Minolta XG-SE 35mm SLR

Minolta Weathermatic-A

Minox B Spy Camera

Mohawk Chief Tape Recorder

Motorola 5000X Bag Phone

Motorola 8500X ‘Brick’

Motorola Micro TAC Classic

MPMan MP-F20 MP3 Player

Music Man Talking Radio

Mystery Microphone

Nagra SN Tape Recorder

National Hyper BII Flashgun

National RQ-115 Recorder

NatWest 24 Hour Cashcard

Nife NC10 Miner's Lamp

Nimslo 3D Camera

NOA FM Wireless Intercom

Novelty AM Radio Piano

Optikon Binocular Magnifier

Oric Atmos Home PC

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Panasonic RS-600US

Parrot RSR-423 Recorder

Pentax Asahi Spotmatic SLR

Philatector Watermark Detector

PH Ltd Spinthariscope

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Philips EL3302 Cassette

Philips EL3586 Reel to Reel

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Philips P3G8T/00 Radio

Pion TC-601 Tape Recorder

PL802/T Semconductor Valve

Plessey PDRM-82 Dosimeter

Polaroid Land Camera 330

Polaroid Supercolor 635CL

Polaroid Swinger II

Polavision Instant Movie

POM Park-O-Meter

Prinz 110 Auto Camera

Prinz Dual 8 Cine Editor

Psion Organiser II XP

Pye 114BQ Portable Radio

Rabbit Telepoint Phone

RAC Emergency Telephone

Racal Acoustics AFV Headset

Radofin Triton Calculator

Raytheon Raystar 198 GPS

Realistic TRC 209 CB

ReVox A77 Tape Recorder

Roberts R200 MW/LW Radio

Rolling Ball Clock

Ronco Record Vacuum

Sanyo G2001 Music Centre

Sanyo M35 Micro Pack

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Science Fair 65 Project Kit

Seiko EF302 Voicememo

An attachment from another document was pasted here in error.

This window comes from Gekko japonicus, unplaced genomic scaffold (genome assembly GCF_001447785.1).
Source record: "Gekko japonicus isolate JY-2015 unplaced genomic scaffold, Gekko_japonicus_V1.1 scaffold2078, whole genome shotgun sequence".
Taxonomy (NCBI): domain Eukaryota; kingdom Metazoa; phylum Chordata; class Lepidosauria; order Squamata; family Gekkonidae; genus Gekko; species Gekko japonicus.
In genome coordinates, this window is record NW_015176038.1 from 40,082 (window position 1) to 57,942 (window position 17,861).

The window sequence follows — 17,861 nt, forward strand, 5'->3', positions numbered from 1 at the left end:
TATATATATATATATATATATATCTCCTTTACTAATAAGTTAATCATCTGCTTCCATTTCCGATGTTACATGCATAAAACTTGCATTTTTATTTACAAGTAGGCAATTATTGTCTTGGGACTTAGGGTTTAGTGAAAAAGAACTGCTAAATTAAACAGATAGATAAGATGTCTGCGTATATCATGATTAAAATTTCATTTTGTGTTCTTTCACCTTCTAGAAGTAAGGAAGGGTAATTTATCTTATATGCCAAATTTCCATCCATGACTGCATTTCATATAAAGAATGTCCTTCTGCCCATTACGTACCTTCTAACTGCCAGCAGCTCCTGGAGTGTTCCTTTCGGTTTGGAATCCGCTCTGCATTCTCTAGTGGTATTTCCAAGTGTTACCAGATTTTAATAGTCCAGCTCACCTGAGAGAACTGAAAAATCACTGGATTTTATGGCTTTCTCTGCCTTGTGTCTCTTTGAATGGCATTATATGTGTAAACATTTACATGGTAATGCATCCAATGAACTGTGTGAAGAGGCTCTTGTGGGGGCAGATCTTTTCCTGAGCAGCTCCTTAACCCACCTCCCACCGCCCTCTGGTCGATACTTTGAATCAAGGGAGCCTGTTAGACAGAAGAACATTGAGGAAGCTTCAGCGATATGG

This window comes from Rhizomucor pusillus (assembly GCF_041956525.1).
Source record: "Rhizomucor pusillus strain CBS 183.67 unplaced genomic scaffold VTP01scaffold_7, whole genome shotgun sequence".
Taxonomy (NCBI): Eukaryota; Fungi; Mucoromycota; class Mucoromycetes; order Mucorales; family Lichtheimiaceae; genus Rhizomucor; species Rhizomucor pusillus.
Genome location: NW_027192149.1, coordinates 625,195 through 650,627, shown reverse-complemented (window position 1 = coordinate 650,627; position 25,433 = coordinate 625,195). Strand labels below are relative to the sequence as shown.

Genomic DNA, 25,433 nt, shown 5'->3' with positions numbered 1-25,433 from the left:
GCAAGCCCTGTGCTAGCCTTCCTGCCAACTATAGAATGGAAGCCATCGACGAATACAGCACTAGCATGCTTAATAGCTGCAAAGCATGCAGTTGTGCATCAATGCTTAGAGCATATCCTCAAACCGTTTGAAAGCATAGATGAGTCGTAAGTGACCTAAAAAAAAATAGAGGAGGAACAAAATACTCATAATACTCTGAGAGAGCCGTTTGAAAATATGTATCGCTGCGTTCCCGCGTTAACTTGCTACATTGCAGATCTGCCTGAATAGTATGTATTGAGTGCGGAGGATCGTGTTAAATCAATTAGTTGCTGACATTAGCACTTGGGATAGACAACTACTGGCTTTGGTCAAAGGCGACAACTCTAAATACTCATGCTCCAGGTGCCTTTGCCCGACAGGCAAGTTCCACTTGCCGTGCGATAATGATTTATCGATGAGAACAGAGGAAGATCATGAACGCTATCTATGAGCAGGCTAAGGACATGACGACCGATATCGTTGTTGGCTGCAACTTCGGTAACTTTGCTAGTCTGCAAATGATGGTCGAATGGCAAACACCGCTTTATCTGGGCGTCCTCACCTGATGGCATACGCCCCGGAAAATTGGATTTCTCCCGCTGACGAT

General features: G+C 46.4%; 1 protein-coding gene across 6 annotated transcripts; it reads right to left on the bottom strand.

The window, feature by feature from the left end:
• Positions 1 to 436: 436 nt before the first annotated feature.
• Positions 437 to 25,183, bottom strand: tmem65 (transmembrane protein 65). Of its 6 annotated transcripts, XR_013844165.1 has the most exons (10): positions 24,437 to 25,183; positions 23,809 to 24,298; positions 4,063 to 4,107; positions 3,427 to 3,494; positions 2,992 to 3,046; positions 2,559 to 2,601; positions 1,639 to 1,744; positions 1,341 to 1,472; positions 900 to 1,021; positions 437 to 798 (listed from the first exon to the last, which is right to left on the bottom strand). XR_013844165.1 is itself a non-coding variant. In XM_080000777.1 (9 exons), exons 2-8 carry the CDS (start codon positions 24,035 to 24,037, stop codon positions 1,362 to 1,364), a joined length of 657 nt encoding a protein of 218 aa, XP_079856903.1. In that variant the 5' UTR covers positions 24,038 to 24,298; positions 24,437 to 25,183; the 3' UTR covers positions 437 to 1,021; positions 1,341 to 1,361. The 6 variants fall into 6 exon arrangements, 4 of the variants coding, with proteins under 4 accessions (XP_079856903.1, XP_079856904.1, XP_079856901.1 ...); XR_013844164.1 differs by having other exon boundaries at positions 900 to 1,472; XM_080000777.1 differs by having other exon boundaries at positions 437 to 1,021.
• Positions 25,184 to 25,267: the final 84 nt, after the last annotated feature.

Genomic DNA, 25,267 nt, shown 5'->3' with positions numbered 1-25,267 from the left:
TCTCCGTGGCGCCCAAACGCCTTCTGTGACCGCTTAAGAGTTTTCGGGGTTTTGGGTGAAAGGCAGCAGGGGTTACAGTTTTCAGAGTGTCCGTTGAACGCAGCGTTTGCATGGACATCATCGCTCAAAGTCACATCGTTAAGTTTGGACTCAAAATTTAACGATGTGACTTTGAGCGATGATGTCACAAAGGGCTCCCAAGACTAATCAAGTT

Seiko James Bond TV Watch

Sekiden SAP50 Gun

Sharp CT-660 Talking Clock

Shira WT106 Walkie Talkies

Shogun Music Muff

Simpson 389 Ohmmeter

Sinclair Calculator

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Sinclair System 2000 Amp

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Sinclair X1 Burtton Radio

Sinclair Z-1 Micro AM Radio

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Sony Walkman TPS-L2

Sony Rec Walkman WM-R2

Speedex Hit Spy Camera

Standard Slide Rule

Starlite Pocket Mate Tape

Staticmaster Static Brush

Stuzzi 304B Memocorder


Talkboy Tape Recorder

Taylor Barograph

Tasco SE 600 Microscope

Technicolor Portable VCR

Telephone 280 1960

Thunderbirds AM Can Radio

Tinico Tape Recorder

Tokai TR-45 Tape Recorder

Tomy Electronic Soccer

Toshiba HX-10 MSX Computer

Triumph CTV-8000 5-inch TV

TTC C1001 Multimeter

Uher 400 RM Report Monitor

Vanity Fair Electron Blaster

Vextrex Video Game

VideoPlus+ VP-181 Remote

Vidor Battery Radio

View-Master Stereo Viewer

Vivalith 301 Heart Pacemaker

Waco TV Slide Lighter

Wallac Oy RD-5 Geiger Counter

W E Co Folding Phone

White Display Ammeter

Wittner Taktell Metronome


Yamaha Portasound PC-10

Yashica AF Motor 35mm

Yupiteru MVT-8000 Scanner


Widget Of The Week

AN/PRC-6 (RT-196, TR-PP-8) Walkie Talkie,1963?

In almost every film and TV show made about the Korean or Vietnam wars you’ll see these iconic walkie-talkies, usually in the thick of the action. It goes under several different names; the official US Military designations are AN/PRC-6 and RT-196 but to those who used it, it was often known, sometimes affectionately, as the Green Banana or Prick 6. (For the record and in case you were wondering, AN/PRC is US Military-speak for Army Navy/Personal Radio Communications).